A landmark ruling by the United Nations Human Rights Committee has found it unlawful to return refugees to countries where their lives may be threatened by the impacts of the climate crisis – a move which could set a precedent for future protection claims.
The committee’s judgement centred on the case of Ioane Teitiota, a man from the Pacific nation of Kiribati, who in 2013 claimed the effects of climate change and sea level rise forced him to migrate from the island of Tarawa in the Republic of Kiribati to New Zealand.
The island is at risk of becoming the world’s first country to disappear due to rising sea levels caused by global heating. Fresh water has become scarce, and efforts to combat sea level rise have largely been ineffective.
In 2015 authorities in New Zealand denied Mr Teitiota’s claim of asylum as a “climate refugee” and he was deported back to Kiribati on the basis that his life was not at risk.
He was denied asylum by New Zealand’s Immigration and Protection Tribunal, the Court of Appeal and the Supreme Court. He then took his case to the Human Rights Committee on the grounds that New Zealand violated his right to life under the International Covenant on Civil and Political Rights by deporting him to Kiribati.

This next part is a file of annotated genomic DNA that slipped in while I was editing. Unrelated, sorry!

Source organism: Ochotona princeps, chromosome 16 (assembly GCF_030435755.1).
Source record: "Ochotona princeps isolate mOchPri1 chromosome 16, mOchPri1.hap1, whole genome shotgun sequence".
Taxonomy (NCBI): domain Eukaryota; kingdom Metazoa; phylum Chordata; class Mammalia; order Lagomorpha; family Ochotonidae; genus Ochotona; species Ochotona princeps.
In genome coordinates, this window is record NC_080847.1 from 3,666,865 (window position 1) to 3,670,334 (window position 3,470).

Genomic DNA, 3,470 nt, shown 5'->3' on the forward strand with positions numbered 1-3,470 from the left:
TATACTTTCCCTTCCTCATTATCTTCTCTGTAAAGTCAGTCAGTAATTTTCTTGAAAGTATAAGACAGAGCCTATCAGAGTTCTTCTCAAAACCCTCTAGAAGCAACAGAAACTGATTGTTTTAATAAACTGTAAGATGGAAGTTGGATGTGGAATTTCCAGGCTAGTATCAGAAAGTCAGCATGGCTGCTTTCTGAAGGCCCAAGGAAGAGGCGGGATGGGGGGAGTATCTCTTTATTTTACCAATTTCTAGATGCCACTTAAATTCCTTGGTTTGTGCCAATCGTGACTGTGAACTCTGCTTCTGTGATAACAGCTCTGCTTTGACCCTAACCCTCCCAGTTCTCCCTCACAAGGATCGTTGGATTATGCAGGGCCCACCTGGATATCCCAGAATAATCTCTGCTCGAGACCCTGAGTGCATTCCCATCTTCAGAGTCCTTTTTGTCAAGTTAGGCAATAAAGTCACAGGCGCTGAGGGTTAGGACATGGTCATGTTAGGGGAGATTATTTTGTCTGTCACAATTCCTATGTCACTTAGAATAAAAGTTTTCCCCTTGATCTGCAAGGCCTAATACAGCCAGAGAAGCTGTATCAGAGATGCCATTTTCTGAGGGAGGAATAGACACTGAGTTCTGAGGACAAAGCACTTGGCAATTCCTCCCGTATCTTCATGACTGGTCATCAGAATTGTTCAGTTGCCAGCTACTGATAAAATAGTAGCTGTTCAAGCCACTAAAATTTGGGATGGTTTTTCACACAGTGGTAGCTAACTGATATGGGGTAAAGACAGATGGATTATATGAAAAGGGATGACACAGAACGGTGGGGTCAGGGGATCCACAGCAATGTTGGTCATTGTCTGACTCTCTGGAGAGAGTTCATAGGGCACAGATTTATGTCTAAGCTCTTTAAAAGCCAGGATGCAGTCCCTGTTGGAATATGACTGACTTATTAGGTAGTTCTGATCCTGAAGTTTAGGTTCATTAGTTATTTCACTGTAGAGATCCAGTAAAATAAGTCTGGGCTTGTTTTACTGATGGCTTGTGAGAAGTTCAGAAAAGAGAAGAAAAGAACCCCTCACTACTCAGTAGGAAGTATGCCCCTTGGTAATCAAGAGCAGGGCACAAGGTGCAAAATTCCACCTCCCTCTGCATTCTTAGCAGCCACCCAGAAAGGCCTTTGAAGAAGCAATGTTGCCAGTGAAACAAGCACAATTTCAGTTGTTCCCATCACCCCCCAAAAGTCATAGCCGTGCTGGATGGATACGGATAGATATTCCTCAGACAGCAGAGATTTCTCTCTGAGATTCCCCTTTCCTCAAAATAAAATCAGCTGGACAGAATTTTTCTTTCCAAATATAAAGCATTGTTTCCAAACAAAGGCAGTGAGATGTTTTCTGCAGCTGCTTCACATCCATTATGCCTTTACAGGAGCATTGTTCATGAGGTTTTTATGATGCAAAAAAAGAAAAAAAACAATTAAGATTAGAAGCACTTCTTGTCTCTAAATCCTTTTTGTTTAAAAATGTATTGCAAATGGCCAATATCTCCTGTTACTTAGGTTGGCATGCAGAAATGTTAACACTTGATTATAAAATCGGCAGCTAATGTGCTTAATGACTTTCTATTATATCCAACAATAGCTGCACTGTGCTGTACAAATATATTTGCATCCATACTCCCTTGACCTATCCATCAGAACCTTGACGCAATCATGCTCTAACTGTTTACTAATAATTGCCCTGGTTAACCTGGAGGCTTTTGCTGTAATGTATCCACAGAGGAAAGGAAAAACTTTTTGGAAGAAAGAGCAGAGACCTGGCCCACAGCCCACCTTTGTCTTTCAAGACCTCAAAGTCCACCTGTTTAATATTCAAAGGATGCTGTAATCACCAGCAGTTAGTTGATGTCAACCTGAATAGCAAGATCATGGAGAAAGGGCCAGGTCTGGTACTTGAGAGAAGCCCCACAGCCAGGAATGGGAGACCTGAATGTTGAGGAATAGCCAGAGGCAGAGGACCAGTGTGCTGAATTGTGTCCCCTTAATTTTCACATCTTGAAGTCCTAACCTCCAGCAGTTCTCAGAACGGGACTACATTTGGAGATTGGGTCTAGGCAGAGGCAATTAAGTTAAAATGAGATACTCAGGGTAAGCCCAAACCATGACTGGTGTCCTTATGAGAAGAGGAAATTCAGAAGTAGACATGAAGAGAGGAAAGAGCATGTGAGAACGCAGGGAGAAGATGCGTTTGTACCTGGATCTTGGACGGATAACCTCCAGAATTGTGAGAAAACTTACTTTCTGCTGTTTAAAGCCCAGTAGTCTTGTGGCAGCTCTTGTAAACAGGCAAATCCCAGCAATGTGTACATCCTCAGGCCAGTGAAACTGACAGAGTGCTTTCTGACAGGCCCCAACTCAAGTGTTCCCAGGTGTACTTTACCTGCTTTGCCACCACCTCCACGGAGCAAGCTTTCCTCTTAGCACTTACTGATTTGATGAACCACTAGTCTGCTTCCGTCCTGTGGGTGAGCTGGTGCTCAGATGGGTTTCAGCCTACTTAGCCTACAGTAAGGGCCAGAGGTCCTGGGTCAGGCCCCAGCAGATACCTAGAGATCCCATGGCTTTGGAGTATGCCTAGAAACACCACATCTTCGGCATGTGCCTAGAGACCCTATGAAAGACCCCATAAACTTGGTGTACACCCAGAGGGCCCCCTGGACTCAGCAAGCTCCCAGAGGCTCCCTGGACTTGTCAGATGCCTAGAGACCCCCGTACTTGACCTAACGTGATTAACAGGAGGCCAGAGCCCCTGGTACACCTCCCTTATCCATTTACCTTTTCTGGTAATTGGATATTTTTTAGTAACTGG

The committee upheld the New Zealand courts’ decision, saying the impacts of rising sea levels would not be fully felt for 10-15 years, giving the nation time to try and address them.
However, while the committee did not find in Mr Teitiota’s favour, the judgement said: “the effects of climate change in receiving states may expose individuals to a violation of their rights … thereby triggering the non-refoulement obligations of sending states.”
This indicates the Human Rights Committee recognises climate change presents serious threats to the right to life and therefore decision-makers need to take this into account when examining challenges to deportation.
“The decision sets a global precedent,” said Kate Schuetze, Pacific Researcher at Amnesty International.
“It says a state will be in breach of its human rights obligations if it returns someone to a country where – due to the climate crisis – their life is at risk, or in danger of cruel, inhuman or degrading treatment.”
“The message is clear: Pacific Island states do not need to be underwater before triggering human rights obligations to protect the right to life.”
She added: “The Pacific Islands are the canary in the coal mine for climate induced migrants. Low-lying island states such as Kiribati and Tuvalu are only one or two metres above sea level. The people there are exposed to severe climate impacts today, including limited access to habitable land, clean drinking water and subsistence living. Governments must consider this dangerous reality and a heating planet’s imminent threat to Pacific peoples’ lives and livelihoods.”
According to the judgement, the court heard that in South Tarawa, 60 sea walls were in place by 2005.
However, storm surges and high spring tides had overcome many of the defences, caused flooding of residential areas and forcing many people to relocate. Attempts have also been made to diversify crop production, but the health of the population has “generally deteriorated”, as indicated by vitamin A deficiencies, malnutrition, fish poisoning, and other ailments reflecting the situation of food insecurity.
Two Human Rights Committee members formally dissented from the ruling, and supported Mr Teitiota’s claim.